Analiza sieci uskokowe jednostki łysogórskiej na podstawie fotointerpretacji

Włodzimierz Mizerski, Wojciech Ozimkowski




An analysis of the fault network is presented for the Łysogóry unit in the Holy Cross Mts, Central Poland. This unit, built up of the Middle and Upper Cambrian, Ordovician and Silurian deposits (Fig. 1), has a simple monoclinal structure with, some secondary disharmonic disturbances, and it is bordered from the south by the Holy Cross, dislocation which is the greatest fault in the Holy Cross Mts, presumably a deep-seated one and reaching the Moho surface (cf. Kutek & Głazek 1972, Guterch & at 1976).
The photointerpretation has been based on air photograms of the scales 1:16,800 through 1:18,800 (Fig. 2), and on space aerograms of the scale 1:250,000, taken by Landsat-2; of the latter, analysed were (Fig. 3B) the bands 6 and 7 that correspond to the wave lenghts 0.7–0.8 and 0.8–1.1m. Morphologic map of the scale 1:100,000 with contours every 5 m was also taken into account, as it is comparable to small-scale radar photograms; interpretation has been surveyed by the Ronchi ruling (Fig. 3A). All these materials, as being of diversified scales, display different elements of the disjunctive tectonics.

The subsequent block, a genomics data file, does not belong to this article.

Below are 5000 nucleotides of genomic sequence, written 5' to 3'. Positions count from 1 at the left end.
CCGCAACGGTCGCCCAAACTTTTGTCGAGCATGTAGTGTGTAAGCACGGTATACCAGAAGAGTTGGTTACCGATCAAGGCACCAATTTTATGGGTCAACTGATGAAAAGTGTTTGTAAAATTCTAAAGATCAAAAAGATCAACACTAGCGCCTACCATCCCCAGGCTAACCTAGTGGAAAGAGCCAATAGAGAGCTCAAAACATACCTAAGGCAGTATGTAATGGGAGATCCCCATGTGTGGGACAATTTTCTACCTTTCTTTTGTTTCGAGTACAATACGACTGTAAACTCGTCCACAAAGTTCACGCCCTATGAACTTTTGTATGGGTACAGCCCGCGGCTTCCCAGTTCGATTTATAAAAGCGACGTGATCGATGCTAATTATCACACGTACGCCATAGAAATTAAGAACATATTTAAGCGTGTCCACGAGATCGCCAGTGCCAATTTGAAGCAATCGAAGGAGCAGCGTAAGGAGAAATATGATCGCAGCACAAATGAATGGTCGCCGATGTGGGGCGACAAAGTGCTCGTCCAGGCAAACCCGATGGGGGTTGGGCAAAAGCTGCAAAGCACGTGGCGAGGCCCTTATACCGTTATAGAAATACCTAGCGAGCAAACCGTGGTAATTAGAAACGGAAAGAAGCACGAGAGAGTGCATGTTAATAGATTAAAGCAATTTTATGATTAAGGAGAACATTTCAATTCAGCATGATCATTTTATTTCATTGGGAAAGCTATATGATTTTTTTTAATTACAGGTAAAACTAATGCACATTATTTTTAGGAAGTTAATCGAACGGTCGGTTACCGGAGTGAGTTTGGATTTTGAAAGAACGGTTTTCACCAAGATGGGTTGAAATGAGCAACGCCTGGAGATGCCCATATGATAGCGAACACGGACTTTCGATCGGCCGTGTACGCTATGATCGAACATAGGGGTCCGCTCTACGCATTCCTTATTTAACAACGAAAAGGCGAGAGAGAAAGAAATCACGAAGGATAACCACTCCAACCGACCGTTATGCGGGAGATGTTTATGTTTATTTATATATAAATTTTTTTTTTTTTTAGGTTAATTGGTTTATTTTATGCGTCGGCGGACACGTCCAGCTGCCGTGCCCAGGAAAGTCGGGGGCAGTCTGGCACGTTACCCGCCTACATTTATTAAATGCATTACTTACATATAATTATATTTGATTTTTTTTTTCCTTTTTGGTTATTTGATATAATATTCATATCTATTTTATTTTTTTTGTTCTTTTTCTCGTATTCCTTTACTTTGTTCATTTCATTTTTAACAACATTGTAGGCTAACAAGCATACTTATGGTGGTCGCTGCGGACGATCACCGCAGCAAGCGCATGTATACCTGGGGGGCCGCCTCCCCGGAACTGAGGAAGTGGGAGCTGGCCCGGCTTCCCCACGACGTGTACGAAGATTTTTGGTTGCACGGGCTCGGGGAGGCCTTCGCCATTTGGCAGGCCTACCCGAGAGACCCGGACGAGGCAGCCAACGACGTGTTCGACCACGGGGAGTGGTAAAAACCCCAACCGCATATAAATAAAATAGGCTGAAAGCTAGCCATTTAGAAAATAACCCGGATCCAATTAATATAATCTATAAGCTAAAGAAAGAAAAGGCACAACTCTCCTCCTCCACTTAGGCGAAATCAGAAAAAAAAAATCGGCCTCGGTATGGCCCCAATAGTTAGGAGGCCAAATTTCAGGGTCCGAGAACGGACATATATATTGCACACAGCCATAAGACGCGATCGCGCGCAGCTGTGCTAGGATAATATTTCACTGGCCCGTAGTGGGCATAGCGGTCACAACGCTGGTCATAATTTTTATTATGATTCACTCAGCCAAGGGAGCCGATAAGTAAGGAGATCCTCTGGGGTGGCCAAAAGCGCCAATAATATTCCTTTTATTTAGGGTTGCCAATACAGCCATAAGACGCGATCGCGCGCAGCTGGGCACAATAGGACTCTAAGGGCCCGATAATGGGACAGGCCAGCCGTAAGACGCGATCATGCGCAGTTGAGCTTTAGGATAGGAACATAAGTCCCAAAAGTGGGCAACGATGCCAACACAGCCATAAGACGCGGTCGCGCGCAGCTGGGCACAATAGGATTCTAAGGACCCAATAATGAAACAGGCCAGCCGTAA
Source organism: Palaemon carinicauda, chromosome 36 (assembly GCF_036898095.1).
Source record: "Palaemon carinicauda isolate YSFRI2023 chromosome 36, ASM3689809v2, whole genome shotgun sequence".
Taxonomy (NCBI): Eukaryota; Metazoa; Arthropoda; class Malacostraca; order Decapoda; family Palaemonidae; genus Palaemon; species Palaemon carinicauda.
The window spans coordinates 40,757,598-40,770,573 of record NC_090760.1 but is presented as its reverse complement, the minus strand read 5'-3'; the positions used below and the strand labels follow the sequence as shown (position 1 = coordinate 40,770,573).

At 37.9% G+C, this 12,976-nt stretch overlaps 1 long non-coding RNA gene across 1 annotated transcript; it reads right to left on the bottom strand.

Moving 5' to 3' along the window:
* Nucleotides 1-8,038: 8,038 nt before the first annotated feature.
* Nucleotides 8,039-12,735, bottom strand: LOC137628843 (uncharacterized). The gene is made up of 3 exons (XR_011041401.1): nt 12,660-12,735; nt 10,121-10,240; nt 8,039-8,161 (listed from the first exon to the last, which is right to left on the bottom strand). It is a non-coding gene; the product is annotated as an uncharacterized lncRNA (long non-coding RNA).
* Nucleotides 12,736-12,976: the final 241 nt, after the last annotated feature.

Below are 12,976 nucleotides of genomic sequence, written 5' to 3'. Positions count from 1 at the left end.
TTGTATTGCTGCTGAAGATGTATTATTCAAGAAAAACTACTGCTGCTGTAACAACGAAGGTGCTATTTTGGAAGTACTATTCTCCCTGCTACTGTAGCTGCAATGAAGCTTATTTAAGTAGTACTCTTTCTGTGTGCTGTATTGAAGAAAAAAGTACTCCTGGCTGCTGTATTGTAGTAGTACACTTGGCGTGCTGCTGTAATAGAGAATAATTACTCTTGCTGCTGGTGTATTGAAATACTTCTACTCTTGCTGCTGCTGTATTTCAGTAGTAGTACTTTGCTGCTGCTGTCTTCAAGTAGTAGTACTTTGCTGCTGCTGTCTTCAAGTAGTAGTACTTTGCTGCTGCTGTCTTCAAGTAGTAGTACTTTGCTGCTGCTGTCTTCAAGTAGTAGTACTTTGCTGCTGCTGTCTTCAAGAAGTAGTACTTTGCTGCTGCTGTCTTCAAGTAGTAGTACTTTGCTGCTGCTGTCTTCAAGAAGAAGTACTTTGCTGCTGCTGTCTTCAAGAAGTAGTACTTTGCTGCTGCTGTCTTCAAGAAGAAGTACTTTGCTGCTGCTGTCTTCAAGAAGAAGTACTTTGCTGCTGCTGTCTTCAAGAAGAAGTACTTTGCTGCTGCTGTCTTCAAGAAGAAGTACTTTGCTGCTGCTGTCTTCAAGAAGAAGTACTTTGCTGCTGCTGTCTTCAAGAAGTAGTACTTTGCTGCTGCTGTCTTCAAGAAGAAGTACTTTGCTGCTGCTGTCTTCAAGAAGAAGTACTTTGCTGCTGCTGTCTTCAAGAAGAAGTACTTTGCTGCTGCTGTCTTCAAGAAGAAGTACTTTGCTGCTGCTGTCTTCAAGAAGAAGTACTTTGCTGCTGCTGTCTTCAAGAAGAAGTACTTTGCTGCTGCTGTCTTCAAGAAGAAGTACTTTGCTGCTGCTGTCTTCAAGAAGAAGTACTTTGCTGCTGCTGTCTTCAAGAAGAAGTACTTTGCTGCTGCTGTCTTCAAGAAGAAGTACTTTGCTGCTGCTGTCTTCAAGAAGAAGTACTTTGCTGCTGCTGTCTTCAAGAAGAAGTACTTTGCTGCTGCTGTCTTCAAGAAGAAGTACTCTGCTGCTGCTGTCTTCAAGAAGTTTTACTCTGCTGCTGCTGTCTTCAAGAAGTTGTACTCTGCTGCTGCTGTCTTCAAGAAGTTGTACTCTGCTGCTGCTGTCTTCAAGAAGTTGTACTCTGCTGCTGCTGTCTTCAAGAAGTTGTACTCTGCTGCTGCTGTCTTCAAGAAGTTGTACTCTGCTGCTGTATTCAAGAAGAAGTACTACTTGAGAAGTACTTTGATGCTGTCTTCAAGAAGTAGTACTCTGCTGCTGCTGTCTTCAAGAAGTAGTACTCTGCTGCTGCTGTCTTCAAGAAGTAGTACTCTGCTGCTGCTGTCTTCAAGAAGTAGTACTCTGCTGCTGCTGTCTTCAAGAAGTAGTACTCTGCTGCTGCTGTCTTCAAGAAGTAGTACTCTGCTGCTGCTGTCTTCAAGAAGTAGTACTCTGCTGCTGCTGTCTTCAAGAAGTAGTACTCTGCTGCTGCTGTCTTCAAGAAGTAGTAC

The Holy Cross dislocation is weakly readable in all these three interpretations (compare Figs 2, 3A and 3B), and better recognizable is only its central part (compare Figs 2 and 3A). There appears however a distinct, hitherto unknown longitudinal fault zone that stretches along the Silurian occurrence belt (see Figs 2–3); other longitudinal faults are small and occur only in some areas.
Main transverse faults (cf. Fig. 1) display commonly the nature of the fault zones within which the particular faults are generally normal. All these faults recognized by the photointerpretation methods are well pronounced in morphology, and this is demonstrated the best by the Łysogóry transverse fault (Fig. 4).
The photointerpretation allowed to recognize a great number of diverse small faults (Figs 2 and 3A) which are not visible in the field. These faults have been analysed statistically to show their maxima that do not correspond to the joint system of the Łysogóry area (Fig. 5A); they well agree however with the joint system of the Mesozoic margins of the Holy Cross Mts (Fig. 5B). Consequently, these small faults are to be regarded as originated simultaneously with joints of the Holy Cross margins, presumably during the Laramide tectonic movements (cf. Jaroszewski 1972, Kutek & Głazek 1972, Mizerski 1976). On the other hand, good readability of many of the faults (both transverse and small ones) investigated by photointerpretation methods may evidence their, neotectonic activity.

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